I really think they should come out more to society, not just to parents, but parents are important, because your family life can really support you all the way, through anything. I think those kids eventually will understand what’s best for them.

Parents in Taiwan are pretty relaxed. They think if you want to have children, fine, but if you don’t, ok. We have a very low birth rate in Taiwan anyway. For a long time we’ve been having very very little children. So it’s not only LGBT people.

Society is changing rapidly. We don’t believe we have to have children to support us when we’re old. We notice, ah it’s a lot of time and money to raise children so forget it! So I don’t think there’s that much pressure on young people in Taiwan to have children, not like China. I don’t think LGBT kids can use that as an excuse not to come out to their parents.

LGBT kids have to accept themselves. I think they still have a lot of fear that other people won’t accept them, they will discriminate against them. But I don’t think so. They just fear it in their own head but I don’t think it’s that bad in reality.

What issues do LGBT kids in Taiwan have?

I used to talk to them and say, ‘I don’t think it’s really healthy to stay with your group of people, the LGBT community, 24 hours a day’. My daughter is really open about her sexual orientation so she doesn’t just spend time with LGBT groups. She doesn’t think it’s necessary because she realises that she needs to deal with the rest of society too.

It’s not necessary to just stay with your own kind all the time because you get too reliant on each other and then they think they can’t socialise with straight society. They say ‘they don’t understand us’, but maybe the problem is you spend too much time with your own kind. So you don’t let the rest of society understand you. I think that’s the biggest problem in Taiwan.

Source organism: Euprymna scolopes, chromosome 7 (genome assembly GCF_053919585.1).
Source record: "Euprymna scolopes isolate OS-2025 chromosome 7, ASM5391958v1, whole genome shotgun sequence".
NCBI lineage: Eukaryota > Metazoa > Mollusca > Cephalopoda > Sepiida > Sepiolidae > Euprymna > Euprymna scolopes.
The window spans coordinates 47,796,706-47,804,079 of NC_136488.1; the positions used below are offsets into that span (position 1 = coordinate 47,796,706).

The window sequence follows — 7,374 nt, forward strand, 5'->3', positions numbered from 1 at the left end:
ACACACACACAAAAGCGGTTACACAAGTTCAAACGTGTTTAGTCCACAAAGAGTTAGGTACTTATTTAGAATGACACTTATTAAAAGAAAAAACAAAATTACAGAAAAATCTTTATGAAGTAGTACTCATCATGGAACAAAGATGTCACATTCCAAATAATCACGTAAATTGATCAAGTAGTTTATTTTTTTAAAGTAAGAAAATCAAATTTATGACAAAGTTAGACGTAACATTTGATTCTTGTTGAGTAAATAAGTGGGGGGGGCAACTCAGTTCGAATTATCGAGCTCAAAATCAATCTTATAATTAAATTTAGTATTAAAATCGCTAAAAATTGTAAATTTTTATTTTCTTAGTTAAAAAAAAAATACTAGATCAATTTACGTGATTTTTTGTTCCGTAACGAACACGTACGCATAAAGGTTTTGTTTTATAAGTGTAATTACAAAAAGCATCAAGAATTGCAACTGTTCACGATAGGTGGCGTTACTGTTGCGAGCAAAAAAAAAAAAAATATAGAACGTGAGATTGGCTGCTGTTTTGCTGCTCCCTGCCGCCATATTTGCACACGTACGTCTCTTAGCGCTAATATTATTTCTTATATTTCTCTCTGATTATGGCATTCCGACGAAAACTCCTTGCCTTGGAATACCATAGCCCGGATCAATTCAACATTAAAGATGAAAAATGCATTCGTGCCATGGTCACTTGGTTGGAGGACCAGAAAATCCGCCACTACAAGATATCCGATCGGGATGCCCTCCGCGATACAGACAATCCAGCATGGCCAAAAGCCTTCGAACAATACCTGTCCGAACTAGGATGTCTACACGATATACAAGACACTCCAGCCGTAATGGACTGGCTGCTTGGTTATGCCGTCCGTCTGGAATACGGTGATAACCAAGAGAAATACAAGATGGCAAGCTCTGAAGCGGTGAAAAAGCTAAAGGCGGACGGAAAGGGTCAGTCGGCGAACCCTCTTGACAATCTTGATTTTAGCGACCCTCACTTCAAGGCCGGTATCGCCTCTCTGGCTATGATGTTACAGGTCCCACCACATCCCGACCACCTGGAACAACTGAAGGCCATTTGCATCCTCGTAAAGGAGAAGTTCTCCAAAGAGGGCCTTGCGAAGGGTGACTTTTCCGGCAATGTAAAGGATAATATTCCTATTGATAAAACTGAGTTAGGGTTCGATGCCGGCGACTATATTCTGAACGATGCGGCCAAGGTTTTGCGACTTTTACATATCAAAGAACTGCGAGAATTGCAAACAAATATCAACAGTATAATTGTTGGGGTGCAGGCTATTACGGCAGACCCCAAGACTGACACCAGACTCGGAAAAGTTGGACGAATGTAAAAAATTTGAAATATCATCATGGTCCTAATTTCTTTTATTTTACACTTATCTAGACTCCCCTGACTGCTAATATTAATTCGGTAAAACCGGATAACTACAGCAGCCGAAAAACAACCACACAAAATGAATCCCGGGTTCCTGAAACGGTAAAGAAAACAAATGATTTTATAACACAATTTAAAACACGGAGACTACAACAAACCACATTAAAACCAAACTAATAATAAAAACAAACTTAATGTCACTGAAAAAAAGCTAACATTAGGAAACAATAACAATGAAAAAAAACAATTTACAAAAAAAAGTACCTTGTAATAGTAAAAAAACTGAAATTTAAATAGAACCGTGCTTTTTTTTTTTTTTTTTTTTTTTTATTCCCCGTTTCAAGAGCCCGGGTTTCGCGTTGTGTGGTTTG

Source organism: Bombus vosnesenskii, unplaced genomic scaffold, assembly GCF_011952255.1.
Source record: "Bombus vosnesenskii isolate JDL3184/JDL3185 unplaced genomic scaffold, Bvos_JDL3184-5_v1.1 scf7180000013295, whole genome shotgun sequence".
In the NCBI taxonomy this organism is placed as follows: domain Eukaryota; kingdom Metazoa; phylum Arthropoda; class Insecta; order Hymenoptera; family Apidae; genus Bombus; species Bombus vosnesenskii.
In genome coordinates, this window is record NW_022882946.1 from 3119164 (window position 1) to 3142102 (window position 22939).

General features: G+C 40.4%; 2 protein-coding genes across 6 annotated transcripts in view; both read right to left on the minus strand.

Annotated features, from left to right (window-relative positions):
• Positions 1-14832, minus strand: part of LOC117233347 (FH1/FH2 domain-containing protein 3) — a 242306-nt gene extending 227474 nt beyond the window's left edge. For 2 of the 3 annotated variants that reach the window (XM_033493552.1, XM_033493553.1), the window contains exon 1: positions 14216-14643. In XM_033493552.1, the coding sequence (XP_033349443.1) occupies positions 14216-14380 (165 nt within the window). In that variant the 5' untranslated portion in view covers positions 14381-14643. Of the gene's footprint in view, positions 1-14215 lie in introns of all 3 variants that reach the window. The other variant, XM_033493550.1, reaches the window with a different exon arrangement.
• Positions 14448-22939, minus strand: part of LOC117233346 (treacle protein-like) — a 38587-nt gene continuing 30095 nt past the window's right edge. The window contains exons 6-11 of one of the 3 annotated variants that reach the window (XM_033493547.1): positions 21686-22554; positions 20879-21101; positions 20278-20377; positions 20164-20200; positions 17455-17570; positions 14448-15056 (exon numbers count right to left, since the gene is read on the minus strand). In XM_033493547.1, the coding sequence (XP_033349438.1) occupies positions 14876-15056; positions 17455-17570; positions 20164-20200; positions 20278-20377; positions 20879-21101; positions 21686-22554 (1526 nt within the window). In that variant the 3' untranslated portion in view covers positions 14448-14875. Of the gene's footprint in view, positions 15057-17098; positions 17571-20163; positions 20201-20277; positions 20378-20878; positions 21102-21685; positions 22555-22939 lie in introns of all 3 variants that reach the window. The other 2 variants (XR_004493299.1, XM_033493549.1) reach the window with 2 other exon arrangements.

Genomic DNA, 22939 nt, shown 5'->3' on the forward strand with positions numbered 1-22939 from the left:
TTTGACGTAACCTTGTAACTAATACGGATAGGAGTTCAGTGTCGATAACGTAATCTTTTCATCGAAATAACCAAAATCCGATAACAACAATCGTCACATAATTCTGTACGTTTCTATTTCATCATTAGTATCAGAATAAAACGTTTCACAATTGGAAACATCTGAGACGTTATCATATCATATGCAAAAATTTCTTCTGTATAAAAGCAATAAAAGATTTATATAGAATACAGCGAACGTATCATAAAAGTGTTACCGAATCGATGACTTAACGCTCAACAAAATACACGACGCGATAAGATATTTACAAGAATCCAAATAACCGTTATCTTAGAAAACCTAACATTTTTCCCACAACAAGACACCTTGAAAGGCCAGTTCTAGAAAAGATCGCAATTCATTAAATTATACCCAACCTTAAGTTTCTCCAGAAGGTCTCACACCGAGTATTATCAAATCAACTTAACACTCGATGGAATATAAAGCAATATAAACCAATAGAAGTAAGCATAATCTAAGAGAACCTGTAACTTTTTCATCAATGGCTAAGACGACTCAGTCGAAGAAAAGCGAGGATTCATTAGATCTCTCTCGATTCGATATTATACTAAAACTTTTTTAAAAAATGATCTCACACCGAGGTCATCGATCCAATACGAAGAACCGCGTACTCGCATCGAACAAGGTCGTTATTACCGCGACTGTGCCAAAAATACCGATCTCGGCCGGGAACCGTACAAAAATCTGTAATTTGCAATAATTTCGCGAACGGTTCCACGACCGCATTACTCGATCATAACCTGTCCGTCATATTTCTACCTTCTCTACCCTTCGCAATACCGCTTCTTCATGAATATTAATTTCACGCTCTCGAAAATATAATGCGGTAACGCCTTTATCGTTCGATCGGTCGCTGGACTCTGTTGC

I meet straight people who say ‘I’m very friendly, I’m open-minded but I can’t find anybody in my whole community who is LGBT because they don’t come out to me’.

So there’s not much homophobia in Taiwan?

No I really don’t think people are that homophobic in Taiwan now. When I was young, I am 57 years old, society was very closed-minded and prejudiced. We didn’t like people getting divorced. Parents would think it was really losing face ‘I cannot let my peers know my child has got divorced’ or having a pre-marital kid – it was a huge thing, people could get killed. But nowadays people accept it. And they accept marriages between aboriginal Taiwan people and Han Chinese people. I don’t believe sexual orientation will be a huge problem for people to accept. There’s no reason.

Just a very small amount of Christian groups are against gay people – but it’s a very small percentage. Only 3% of people in Taiwan are Christian, and only a small amount of them are against gay people. They can’t to that much damage!

Other people just don’t understand. They can be kind of stupid but I don’t believe they intend to do bad. Once they are educated they are ok.

I’m really optimistic. I think in three or four yeas this organization will not be necessary. Like we used to have support groups for divorced women, but it’s not necessary anymore because they are accepted in society.